Most people don’t think twice when whipping out their credit card to pay for something. What most don’t realize is that there are certain instances when taking out a personal loan is actually a more cost-effective way of paying for something, especially larger purchases.
Here are three of the main ways a personal loan trumps a credit card.
The main reason a personal loan beats a credit card are the interest rates. Credit cards are notorious for their sky-high interest rates. The current national average APR (annual percentage rate) sits at 15 percent. Unsecured personal loans range between 6 and 35 percent. Bear in mind that unsecured loans are easier to get because they do not need collateral, and therefore, put the lender at greater risk, so rates can sometimes be high. Secured loans which ask for some form of collateral, such as a car or house, generally have lower rates. The rate you will qualify for, whether a secured or unsecured loan, depends on your credit score, income, and overall debt usage. If you have a clean credit record, you could enjoy interest rates of as little as 6 percent, lower than most credit cards.
In the world of credit, there are different types of credit. Credit cards are revolving credit. This means it is always available and how much is available depends on how much you have paid and what the balance is. Personal loans are types of installment credit. This means the loan has a fixed term, and you pay monthly installments until the debt ends and the account closes. And that’s it — no more debt and no temptation to continually run up more debt like we often do with a credit card. Additionally, it might be a good idea to use a personal loan to combine all your credit card debt. You’ll pay one monthly payment and at a lower interest rate.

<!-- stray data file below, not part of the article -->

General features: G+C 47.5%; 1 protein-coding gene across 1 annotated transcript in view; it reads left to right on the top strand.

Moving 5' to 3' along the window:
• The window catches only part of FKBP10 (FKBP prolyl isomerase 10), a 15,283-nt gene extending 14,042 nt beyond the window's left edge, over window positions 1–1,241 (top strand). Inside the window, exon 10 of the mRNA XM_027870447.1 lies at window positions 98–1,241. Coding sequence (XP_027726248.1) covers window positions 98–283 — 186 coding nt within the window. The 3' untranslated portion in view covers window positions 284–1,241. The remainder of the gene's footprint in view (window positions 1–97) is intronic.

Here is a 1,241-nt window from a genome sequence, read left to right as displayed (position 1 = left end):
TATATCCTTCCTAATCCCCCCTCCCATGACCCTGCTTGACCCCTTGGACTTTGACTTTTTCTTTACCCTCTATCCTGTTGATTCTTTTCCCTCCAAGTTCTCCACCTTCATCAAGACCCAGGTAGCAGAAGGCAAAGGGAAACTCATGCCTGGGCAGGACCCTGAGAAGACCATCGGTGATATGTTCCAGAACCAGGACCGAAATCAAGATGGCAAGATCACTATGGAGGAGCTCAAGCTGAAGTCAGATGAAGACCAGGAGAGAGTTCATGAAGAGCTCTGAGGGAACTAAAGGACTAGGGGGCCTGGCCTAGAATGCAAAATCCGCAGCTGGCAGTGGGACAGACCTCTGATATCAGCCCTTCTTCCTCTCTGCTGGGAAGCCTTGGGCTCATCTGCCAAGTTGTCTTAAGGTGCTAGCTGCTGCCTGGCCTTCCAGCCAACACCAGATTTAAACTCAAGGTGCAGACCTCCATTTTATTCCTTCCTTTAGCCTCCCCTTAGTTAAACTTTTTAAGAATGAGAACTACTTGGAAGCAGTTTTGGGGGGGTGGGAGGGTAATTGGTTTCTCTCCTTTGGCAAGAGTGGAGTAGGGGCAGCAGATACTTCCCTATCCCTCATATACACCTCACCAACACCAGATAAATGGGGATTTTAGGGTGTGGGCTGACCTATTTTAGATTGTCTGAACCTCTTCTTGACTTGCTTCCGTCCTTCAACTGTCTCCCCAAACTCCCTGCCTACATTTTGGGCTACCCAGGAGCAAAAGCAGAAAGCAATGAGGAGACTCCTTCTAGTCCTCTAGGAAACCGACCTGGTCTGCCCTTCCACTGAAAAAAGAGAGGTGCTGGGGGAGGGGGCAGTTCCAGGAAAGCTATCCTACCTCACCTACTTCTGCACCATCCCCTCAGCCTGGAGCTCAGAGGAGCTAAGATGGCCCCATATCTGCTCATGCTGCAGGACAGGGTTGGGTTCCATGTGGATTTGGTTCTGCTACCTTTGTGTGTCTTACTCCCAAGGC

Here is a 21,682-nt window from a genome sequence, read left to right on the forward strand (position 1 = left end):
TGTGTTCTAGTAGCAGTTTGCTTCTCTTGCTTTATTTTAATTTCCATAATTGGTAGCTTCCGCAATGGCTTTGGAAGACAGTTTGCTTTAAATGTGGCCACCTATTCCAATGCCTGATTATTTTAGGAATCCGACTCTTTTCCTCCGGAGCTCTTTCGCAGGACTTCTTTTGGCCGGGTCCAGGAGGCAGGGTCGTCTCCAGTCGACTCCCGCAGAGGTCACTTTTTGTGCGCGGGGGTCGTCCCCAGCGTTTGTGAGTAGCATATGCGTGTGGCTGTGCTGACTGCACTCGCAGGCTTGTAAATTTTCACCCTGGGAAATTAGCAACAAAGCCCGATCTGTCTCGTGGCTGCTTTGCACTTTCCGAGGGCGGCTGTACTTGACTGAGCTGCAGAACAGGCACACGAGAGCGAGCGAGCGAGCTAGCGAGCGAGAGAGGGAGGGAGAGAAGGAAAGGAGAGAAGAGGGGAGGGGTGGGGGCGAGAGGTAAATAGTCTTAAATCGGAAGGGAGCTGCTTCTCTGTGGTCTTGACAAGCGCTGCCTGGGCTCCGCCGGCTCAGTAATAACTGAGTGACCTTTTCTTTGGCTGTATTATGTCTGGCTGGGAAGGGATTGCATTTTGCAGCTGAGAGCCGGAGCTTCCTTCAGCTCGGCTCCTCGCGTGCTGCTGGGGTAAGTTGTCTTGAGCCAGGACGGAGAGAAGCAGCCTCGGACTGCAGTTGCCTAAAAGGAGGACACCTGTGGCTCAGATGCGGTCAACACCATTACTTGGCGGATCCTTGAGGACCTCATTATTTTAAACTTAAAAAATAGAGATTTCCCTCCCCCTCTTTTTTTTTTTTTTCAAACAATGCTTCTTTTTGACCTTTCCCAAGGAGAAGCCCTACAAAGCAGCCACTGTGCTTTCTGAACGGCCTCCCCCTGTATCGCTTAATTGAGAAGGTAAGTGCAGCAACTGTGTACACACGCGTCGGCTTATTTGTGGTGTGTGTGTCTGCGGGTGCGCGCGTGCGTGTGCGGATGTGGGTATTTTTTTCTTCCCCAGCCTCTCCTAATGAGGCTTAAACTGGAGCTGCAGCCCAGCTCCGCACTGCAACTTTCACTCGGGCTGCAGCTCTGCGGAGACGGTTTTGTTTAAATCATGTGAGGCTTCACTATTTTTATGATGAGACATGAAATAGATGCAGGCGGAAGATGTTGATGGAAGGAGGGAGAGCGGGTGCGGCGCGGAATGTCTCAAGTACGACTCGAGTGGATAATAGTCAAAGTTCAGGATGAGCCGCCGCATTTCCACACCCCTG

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Credit card payments fluctuate from month to month depending on how much you have paid and whether you have made any purchases in that month. For the undisciplined among us who can’t resist swiping that card, you could face an ugly surprise on your bill at the end of the month. The fixed monthly installment of a personal loan is good for budgeting purposes. You know exactly how much your loan repayment is every month. No ugly surprises putting a dent in your budget.
Choose your lender wisely. In some cases, once you consider all the fees and rates, a loan may actually end up costing more than the credit card. Shop around. Some lenders like Lightstream, Peerform and Avant do not charge an origination fee, making a personal loan a more attractive and cheaper option than the high interest-bearing credit cards. So before making your decision, do the math and factor in the origination fee, APR, and term of the loan to see if it is worth it to swap the credit card for a personal loan.
Before making your decision, do the math and factor in the origination fee, APR, and term of the loan to see if it is worth it to swap the credit card for a personal loan